1. Wilson Mountain Summit: The trail leads to the summit of Wilson Mountain, offering breathtaking panoramic views of Sedona, Oak Creek Canyon, and the surrounding red rock formations.

2. Sedona Overlook: This viewpoint provides a stunning vista of Sedona’s famous red rocks, including Cathedral Rock, Bell Rock, and Courthouse Butte.

3. Steamboat Rock: A prominent natural landmark along the trail, Steamboat Rock is a massive red rock formation that resembles a steamboat.

4. Devil’s Kitchen: This unique geological feature is a collapsed lava tube that formed a large sinkhole. It offers an interesting glimpse into Sedona’s volcanic past.

5. Ancient Ruins: Along the trail, you may come across ancient Native American ruins, including cliff dwellings and petroglyphs. These historical sites provide a glimpse into the area’s rich cultural heritage.

6. Bear Mountain: While not directly on the Wilson Mountain Trail, Bear Mountain is a nearby peak that offers stunning views and is often hiked in conjunction with Wilson Mountain.

7. Oak Creek Canyon: As you descend from Wilson Mountain, you’ll pass through Oak Creek Canyon, a scenic gorge known for its towering cliffs, lush vegetation, and the sparkling waters of Oak Creek.

8. Wilson Canyon Trail: This side trail branches off from the Wilson Mountain Trail and leads to Wilson Canyon, a picturesque canyon with unique rock formations and a tranquil atmosphere.

These are just a few of the many attractions you can encounter along the Wilson Mountain Trail. Remember to check local regulations and trail conditions before embarking on your journey.

Usage Guidelines

1. Pets are allowed on the Wilson Mountain Trail but must be kept on a leash at all times.
2. Hiking on the Wilson Mountain Trail is permitted year-round, but certain sections may be closed during extreme weather conditions or for maintenance purposes.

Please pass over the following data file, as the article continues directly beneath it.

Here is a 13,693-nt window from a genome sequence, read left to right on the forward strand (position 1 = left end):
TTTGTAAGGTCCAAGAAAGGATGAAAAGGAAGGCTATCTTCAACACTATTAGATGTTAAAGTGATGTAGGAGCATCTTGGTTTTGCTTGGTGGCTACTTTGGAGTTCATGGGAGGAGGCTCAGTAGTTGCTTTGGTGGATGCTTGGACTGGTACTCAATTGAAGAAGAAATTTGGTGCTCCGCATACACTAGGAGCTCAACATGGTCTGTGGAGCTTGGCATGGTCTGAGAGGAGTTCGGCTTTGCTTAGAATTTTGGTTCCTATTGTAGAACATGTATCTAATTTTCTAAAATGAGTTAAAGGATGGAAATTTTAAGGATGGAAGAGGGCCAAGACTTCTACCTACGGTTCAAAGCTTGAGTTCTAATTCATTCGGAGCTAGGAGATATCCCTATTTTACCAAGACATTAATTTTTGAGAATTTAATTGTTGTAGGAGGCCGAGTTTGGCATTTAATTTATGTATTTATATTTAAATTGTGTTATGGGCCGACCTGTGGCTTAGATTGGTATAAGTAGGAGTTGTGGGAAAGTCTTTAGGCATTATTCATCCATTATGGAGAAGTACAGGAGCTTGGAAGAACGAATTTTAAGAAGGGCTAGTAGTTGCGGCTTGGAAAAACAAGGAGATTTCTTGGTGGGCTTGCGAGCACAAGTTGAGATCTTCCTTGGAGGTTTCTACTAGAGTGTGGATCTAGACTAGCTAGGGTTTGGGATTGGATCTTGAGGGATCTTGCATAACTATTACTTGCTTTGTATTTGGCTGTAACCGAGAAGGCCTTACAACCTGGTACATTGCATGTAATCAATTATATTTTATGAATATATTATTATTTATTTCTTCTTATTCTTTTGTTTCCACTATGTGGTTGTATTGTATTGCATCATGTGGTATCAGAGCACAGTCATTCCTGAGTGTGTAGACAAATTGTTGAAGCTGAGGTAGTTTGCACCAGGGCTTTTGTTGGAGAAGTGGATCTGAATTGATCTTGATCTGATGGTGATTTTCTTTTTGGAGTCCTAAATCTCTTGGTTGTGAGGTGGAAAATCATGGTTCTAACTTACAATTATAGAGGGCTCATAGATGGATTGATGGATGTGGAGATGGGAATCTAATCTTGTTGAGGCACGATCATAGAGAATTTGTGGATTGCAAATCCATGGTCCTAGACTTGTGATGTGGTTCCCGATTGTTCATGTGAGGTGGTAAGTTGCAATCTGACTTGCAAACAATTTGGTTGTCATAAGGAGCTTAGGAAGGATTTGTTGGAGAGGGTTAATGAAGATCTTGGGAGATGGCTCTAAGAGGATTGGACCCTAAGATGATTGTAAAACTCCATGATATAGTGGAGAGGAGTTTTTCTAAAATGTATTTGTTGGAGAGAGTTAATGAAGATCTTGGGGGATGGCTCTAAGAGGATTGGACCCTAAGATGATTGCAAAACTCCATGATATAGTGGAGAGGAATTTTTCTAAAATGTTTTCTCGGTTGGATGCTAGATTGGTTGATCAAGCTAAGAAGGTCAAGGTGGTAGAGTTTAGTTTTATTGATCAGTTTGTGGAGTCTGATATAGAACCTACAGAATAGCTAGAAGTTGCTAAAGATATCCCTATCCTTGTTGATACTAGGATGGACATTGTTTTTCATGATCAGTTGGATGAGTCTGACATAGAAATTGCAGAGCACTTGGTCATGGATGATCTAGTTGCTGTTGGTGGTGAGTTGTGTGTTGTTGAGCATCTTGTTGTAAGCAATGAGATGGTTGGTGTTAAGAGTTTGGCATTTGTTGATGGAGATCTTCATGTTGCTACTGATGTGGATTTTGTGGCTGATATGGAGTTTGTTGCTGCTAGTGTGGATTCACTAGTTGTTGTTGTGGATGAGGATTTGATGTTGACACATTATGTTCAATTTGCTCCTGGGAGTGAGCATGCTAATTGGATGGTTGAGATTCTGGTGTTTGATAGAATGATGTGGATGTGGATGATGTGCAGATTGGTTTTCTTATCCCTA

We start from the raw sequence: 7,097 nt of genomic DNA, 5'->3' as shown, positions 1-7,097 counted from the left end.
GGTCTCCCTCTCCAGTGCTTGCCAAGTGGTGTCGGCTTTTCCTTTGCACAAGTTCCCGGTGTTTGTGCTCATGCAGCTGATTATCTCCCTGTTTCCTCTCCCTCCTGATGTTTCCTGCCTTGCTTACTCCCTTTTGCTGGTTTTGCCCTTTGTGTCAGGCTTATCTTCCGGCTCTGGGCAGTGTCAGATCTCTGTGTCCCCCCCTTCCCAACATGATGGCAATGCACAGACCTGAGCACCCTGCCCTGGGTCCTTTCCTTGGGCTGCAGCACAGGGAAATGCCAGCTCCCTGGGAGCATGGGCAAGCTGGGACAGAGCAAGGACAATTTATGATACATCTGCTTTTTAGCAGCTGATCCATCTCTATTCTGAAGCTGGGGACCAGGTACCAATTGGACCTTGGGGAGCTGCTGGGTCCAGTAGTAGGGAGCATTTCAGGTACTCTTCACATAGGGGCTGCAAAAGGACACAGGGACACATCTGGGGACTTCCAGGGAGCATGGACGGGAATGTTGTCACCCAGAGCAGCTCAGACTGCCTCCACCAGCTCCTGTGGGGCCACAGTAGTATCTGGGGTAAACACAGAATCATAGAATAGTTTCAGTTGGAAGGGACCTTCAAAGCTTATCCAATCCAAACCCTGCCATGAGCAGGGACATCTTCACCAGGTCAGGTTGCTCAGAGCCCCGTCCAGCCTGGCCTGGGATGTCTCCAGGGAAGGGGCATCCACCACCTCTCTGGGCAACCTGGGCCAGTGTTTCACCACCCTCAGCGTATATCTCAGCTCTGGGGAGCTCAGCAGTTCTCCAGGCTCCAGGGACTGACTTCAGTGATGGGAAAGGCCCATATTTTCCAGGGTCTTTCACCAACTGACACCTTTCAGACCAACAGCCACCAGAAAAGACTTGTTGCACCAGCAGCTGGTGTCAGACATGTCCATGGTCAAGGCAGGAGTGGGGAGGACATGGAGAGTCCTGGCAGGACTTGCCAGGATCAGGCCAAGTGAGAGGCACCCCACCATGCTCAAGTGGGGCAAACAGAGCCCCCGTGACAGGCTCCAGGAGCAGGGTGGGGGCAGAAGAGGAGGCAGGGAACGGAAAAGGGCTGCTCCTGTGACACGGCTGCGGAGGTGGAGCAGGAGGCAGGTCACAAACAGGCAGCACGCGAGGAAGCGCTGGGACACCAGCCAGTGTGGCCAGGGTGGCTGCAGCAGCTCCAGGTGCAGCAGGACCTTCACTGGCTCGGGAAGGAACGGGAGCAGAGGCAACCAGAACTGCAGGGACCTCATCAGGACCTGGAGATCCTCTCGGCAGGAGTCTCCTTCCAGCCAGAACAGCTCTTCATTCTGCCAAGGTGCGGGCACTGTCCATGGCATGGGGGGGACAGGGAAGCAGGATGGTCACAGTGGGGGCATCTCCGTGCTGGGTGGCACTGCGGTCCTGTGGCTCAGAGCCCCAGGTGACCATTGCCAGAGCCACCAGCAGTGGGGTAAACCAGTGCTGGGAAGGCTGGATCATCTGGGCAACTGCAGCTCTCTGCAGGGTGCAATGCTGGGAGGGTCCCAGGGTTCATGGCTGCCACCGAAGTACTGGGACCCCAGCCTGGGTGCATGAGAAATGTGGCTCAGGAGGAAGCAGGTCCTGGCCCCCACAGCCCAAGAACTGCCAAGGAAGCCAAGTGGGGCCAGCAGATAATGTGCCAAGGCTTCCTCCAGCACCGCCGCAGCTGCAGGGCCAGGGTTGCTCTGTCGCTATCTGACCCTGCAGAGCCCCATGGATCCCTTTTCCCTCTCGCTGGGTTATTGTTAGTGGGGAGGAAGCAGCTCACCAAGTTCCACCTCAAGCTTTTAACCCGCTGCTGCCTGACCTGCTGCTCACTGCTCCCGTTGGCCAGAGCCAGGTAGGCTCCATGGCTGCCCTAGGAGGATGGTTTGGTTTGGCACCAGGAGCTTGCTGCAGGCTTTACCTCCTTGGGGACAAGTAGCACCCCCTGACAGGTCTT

3. Camping or overnight stays are not allowed on the trail.
4. Littering is strictly prohibited. Please carry out all trash and dispose of it properly.
5. Open fires are not permitted on the trail. Use designated fire pits or grills in designated areas only.
6. Bicycles and motorized vehicles are not allowed on the Wilson Mountain Trail.
7. Stay on designated trails and do not venture off into restricted or private areas.
8. Respect wildlife and do not disturb or feed any animals encountered on the trail.
9. Hunting or fishing is not allowed on the Wilson Mountain Trail.
10. Be mindful of other hikers and maintain proper trail etiquette, yielding to uphill hikers and staying to the right.
11. Carry sufficient water and supplies for your hike, as there are no water sources or facilities along the trail.
12. Leave no trace – pack out all trash and leave the trail as you found it.
13. Follow any additional rules or guidelines posted at the trailhead or along the trail.

Seasonal Information

The Wilson Mountain Trail, located in Sedona, Arizona, offers breathtaking views and a challenging hiking experience. The best times of the year to visit this trail are during the spring and fall seasons. In spring, the weather is mild, and the trail is adorned with colorful wildflowers, creating a picturesque landscape. The fall season brings cooler temperatures and stunning foliage, making it an ideal time to hike and enjoy the vibrant autumn colors.

During the summer months, the Wilson Mountain Trail can be quite hot, with temperatures often exceeding 100 degrees Fahrenheit. It is recommended to avoid hiking during this time, as the extreme heat can be dangerous and exhausting. Winter can also be a challenging time to hike the trail, as it can be icy and slippery due to snowfall. However, if you are an experienced hiker and well-prepared for winter conditions, it can offer a unique and serene experience.

It is important to note that the Wilson Mountain Trail has seasonal closures in place to protect the natural environment and wildlife. The trail is closed from December 1st to April 1st each year to allow for the wintering of bald eagles in the area. This closure is strictly enforced to ensure the preservation of these majestic birds and their habitat. It is essential to respect these closures and plan your visit accordingly to avoid any disruptions or harm to the local wildlife.